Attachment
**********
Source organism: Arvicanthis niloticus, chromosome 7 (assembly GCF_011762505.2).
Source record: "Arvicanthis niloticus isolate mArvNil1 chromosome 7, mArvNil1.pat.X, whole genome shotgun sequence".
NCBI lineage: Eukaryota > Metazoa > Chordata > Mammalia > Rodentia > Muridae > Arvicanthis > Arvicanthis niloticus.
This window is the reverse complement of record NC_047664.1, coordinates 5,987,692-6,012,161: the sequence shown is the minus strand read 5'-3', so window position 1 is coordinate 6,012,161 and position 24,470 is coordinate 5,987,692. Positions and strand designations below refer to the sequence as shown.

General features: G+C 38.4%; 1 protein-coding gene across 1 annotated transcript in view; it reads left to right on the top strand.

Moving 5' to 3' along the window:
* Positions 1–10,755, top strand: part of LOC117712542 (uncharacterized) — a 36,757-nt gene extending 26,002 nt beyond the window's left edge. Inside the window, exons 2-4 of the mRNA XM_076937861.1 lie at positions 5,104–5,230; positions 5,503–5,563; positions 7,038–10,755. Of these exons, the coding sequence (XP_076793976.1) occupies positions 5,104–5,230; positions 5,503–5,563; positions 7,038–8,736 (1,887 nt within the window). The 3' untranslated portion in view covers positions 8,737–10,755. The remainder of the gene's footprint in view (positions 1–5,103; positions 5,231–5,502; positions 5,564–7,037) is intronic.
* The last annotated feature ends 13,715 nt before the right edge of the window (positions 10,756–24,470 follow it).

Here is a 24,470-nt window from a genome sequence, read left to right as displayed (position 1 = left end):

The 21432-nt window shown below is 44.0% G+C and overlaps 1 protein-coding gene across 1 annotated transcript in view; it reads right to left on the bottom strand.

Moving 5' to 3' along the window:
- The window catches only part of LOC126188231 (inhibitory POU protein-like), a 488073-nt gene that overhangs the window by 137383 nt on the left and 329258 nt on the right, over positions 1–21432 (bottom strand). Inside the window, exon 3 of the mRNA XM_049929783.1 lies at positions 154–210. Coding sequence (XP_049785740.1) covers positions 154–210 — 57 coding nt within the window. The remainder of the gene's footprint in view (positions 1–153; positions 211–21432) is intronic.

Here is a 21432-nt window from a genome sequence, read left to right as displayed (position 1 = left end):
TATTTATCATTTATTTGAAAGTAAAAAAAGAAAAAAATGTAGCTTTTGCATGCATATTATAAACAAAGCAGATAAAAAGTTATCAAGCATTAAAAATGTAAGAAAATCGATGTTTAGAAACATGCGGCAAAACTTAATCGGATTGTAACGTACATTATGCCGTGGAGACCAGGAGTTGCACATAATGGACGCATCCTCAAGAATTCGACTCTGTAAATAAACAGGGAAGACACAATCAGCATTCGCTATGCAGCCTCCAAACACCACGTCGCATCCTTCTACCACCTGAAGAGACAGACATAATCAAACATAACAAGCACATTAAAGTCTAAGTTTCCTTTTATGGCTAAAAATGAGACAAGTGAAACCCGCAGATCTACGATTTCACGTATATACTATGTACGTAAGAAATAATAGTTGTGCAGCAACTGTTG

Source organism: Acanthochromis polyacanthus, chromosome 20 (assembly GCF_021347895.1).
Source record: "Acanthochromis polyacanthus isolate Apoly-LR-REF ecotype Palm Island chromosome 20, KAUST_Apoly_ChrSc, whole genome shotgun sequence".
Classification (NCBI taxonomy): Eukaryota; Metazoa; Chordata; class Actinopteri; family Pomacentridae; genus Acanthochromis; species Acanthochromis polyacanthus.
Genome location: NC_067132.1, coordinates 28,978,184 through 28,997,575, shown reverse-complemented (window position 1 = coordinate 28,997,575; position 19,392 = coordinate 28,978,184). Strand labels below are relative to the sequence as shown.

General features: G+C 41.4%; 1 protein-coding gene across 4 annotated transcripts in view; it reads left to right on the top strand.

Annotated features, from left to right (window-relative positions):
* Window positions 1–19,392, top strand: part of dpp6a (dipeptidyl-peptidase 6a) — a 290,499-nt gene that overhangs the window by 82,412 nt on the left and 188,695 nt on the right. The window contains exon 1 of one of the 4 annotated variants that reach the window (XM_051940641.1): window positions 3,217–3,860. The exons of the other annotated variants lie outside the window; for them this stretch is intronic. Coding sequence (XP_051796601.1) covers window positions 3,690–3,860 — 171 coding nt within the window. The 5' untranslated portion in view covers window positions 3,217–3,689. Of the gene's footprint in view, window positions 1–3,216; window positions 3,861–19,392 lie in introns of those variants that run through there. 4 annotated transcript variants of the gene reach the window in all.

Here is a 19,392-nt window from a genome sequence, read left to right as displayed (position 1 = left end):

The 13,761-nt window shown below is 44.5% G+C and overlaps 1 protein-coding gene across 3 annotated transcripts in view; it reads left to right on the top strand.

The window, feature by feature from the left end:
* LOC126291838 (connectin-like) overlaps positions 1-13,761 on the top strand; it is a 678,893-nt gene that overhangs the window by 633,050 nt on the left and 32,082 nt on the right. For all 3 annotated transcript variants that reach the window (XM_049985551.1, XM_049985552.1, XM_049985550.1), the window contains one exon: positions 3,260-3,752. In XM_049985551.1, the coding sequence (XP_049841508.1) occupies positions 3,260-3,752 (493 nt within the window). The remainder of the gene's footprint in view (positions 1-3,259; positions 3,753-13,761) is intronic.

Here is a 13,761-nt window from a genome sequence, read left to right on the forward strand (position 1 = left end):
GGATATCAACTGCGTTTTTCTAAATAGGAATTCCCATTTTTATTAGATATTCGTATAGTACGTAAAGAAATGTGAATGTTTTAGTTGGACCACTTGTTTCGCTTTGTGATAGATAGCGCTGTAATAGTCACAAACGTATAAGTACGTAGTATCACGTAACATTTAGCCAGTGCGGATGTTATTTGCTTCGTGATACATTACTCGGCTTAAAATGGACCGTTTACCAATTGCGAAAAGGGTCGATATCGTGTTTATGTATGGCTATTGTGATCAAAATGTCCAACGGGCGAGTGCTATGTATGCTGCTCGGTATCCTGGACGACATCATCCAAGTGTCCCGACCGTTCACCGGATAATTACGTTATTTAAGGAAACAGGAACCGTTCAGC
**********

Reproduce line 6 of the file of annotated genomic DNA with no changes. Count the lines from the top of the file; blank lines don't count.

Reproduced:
Moving 5' to 3' along the window: